In practice, these self-bootstrapping custom elements open new vistas for code reusability and modularity. They can be utilized as off-the-shelf UI components across different projects, frameworks, or even within a micro-frontend architecture. Angular Elements encapsulate the complexity of Angular's dynamic features into a package that melds neatly with the native DOM's structure, reinforcing Angular's relevance in a landscape increasingly driven by standards-based approaches. Developers are thus armed with a tool that allows Angular components to be distributed as reusable and framework-agnostic web elements—a testament to Angular's commitment to adaptability and the future of web development.

Design and Creation of Angular Elements

The journey of transforming an Angular component into an Angular Element begins with ensuring that the component is properly encapsulated. This means that the component should be self-contained, with all its dependencies, styles, and functionality, included within the component's metadata. Encapsulation is crucial because once the component is converted to a custom element, it will have to operate outside of the Angular environment and will not have access to the usual services and dependencies of an Angular application.

Upon ensuring a well-encapsulated component, the next step is to include it in an Angular module that is structured minimally. Unlike a regular Angular module, this dedicated module will typically have no additional services, nor will it import or export other modules. Its sole purpose is to reference and register the component. Furthermore, it's essential to declare the component in the entryComponents array to enable imperative loading, as Angular Elements bypass the traditional Angular template compilation process.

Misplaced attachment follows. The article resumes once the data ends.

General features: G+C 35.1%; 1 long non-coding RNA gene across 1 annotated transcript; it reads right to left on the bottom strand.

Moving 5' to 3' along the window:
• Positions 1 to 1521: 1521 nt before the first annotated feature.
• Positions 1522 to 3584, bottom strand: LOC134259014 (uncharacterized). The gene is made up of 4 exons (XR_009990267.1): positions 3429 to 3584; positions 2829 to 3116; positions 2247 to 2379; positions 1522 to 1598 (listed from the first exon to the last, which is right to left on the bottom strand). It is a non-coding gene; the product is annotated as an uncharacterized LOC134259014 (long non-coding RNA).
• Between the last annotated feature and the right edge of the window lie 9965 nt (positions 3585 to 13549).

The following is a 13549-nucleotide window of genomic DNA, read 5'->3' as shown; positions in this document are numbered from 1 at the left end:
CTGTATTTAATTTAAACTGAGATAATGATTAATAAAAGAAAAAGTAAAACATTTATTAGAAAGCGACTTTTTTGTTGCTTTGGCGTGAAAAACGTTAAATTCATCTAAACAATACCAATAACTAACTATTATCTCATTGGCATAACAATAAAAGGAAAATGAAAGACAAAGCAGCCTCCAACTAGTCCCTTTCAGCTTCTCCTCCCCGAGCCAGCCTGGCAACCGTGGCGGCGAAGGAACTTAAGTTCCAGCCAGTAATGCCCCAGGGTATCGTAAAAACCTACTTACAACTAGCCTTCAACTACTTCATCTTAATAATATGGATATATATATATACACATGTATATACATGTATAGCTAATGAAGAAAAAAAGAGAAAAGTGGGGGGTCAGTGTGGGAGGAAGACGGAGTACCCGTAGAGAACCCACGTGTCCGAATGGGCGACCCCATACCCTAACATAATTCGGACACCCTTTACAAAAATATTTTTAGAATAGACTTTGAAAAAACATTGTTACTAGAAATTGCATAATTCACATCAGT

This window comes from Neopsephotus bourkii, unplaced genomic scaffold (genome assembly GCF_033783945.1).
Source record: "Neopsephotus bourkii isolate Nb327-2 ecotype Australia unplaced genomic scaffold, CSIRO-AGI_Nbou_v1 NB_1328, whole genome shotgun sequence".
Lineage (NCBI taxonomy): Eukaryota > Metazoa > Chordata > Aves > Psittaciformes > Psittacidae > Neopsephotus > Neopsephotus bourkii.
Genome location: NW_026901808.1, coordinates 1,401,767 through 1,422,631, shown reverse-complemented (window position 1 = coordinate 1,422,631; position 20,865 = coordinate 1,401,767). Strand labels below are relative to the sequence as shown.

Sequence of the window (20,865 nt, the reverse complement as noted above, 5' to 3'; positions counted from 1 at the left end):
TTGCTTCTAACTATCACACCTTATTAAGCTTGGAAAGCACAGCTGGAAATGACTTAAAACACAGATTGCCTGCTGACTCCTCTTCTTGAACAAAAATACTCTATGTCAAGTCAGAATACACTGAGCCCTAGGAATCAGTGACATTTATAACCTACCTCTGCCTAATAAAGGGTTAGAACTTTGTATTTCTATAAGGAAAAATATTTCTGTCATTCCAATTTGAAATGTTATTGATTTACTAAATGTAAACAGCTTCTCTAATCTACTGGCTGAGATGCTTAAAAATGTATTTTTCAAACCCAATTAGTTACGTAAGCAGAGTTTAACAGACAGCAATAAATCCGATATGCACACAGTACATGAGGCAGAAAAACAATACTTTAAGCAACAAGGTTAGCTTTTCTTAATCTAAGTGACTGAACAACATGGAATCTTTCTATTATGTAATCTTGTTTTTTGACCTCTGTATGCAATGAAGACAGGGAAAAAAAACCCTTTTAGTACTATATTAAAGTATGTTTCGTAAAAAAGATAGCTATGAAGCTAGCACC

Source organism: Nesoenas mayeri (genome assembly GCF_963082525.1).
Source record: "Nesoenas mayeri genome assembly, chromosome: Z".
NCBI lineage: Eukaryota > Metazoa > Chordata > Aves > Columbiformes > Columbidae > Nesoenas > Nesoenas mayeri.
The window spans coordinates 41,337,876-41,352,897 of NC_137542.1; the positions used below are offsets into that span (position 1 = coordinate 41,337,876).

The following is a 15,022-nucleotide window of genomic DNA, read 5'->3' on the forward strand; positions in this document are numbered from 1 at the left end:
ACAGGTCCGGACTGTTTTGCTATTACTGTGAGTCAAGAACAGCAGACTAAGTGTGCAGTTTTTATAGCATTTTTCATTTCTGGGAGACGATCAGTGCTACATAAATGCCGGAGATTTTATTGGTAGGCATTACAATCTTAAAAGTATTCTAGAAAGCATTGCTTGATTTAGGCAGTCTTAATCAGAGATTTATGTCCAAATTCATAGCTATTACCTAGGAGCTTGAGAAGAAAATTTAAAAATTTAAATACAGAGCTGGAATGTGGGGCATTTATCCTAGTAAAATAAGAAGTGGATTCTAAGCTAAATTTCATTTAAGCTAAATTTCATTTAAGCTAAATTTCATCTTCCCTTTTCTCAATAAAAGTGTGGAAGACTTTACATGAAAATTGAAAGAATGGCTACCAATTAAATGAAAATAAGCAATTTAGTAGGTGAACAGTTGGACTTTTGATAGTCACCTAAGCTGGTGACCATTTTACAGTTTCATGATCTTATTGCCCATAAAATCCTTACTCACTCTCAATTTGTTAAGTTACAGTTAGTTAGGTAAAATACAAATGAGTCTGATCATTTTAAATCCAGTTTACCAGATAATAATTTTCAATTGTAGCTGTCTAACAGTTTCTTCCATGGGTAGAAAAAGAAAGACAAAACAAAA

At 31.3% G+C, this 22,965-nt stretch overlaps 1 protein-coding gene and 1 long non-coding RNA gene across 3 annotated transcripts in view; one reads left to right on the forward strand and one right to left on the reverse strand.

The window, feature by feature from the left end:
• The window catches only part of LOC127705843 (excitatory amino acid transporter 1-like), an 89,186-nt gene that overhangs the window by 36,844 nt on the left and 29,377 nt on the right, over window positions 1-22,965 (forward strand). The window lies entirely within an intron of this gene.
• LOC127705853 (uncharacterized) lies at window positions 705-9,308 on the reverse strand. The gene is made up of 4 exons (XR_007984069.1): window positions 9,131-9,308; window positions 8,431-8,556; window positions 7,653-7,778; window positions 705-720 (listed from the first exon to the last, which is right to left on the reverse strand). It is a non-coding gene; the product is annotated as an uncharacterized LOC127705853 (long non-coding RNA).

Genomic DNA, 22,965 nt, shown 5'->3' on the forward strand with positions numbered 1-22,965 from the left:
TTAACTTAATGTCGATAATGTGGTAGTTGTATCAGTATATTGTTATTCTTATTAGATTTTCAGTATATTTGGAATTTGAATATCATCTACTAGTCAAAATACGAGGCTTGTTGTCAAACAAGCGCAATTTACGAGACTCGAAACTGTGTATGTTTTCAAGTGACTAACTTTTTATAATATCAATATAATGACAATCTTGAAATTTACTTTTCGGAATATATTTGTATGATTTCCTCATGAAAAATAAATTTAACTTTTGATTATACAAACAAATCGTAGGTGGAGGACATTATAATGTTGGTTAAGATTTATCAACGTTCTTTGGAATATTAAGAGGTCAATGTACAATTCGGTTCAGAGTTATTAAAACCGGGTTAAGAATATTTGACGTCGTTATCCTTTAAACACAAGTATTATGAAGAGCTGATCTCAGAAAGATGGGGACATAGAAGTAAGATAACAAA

For the actual registration of the component as a custom element, developers utilize the createCustomElement function from the @angular/elements package. This function takes the Angular component and a configuration object and returns a constructor for a new custom element class. The custom element class is then registered with the browser's CustomElementRegistry using customElements.define(), where it's associated with a given tag name. This step links the Angular component to the DOM API, enabling it to be instantiated as a standard HTML element.

import { createCustomElement } from '@angular/elements';
import { Injector } from '@angular/core';
import { MyCustomComponent } from './my-custom.component';

// Assume injector is an instance of Injector, created and configured for this purpose
const customElementConstructor = createCustomElement(MyCustomComponent, { injector });

// Register the custom element with the browser.
customElements.define('my-custom-element', customElementConstructor);

Once an Angular component is packaged as an Angular Element, its inputs and outputs must be treated as properties and events of the custom element, respectively. This requires developers to adapt any parent components or applications using the custom element to interact with it using property bindings and event listeners. It's a common mistake to forget this adaptation and attempt to use Angular's template syntax which is not available after packaging the component.